This is probably the archivist coming out in me, because I do not enjoy using aggregators for bringing together my social media updates, news updates, blog posts, etc. On a basic level, I think this is because aggregators take the content out of the context.
This assumption may be a bit biased because I’ve only had long-term experience with Google reader as an aggregator, but since Google Reader seems to be the preferred solution for most people it’s more likely that aggregators are just not for me.
So why is it that aggregators are so aggravating?
I pulled up my old Google Reader account to reassess the issue:
Aggregators are like television. They suck you in and encourage you to watch/read more.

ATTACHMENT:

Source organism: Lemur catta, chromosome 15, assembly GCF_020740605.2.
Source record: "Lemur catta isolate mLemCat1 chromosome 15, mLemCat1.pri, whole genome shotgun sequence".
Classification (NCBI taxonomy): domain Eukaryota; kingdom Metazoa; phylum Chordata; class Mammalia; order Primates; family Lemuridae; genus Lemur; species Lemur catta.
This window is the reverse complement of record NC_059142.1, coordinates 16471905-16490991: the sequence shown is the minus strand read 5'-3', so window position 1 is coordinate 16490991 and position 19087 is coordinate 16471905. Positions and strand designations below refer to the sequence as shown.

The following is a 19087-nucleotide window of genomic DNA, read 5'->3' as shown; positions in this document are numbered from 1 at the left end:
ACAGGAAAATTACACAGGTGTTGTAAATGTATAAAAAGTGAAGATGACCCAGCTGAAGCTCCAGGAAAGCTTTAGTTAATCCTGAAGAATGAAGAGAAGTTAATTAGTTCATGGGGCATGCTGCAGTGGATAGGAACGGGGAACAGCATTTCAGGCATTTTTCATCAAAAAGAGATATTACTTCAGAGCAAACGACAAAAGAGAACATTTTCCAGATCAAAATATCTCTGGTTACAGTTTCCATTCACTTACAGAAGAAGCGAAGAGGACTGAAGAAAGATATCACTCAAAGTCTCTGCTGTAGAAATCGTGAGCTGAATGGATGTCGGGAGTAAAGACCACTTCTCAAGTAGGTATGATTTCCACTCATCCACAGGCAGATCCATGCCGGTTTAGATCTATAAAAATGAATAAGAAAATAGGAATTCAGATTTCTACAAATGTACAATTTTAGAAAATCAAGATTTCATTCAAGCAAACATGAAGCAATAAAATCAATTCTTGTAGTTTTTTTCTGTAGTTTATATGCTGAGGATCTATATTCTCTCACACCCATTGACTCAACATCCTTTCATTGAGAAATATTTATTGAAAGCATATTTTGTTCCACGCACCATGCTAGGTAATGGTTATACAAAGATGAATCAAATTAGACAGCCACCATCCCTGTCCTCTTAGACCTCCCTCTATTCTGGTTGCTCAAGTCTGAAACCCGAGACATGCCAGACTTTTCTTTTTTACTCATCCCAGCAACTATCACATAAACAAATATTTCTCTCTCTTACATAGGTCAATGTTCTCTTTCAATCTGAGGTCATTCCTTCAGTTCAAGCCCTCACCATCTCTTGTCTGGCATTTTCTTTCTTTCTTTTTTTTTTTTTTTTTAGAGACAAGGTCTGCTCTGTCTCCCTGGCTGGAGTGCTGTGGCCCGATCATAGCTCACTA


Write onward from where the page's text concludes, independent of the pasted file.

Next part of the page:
Aggregators are like spam. They encourage you to watch/read things you wouldn’t otherwise.
Aggregators are like my messy desk. They pile things up and only make you feel guilty for not keeping on top of things.
Television, spam, and messy desks are all things I don’t like to have in my life, so it’s no surprise that Google Reader quickly got the heave-ho.
That’s not to say that I don’t see any value in aggregators; as a professional tool they could certainly help one keep abreast of topics, particularly if it was restricted to specific, important professional news and blog sources. Using aggregators as a tool to aggregate all of an organization’s social media updates in one place would also be extremely useful. But like many of these “efficiency improving” tools of the information age, I have to wonder how helpful this constant barrage actually is.
Aggregators have their place, but to me, they’re just aggravators.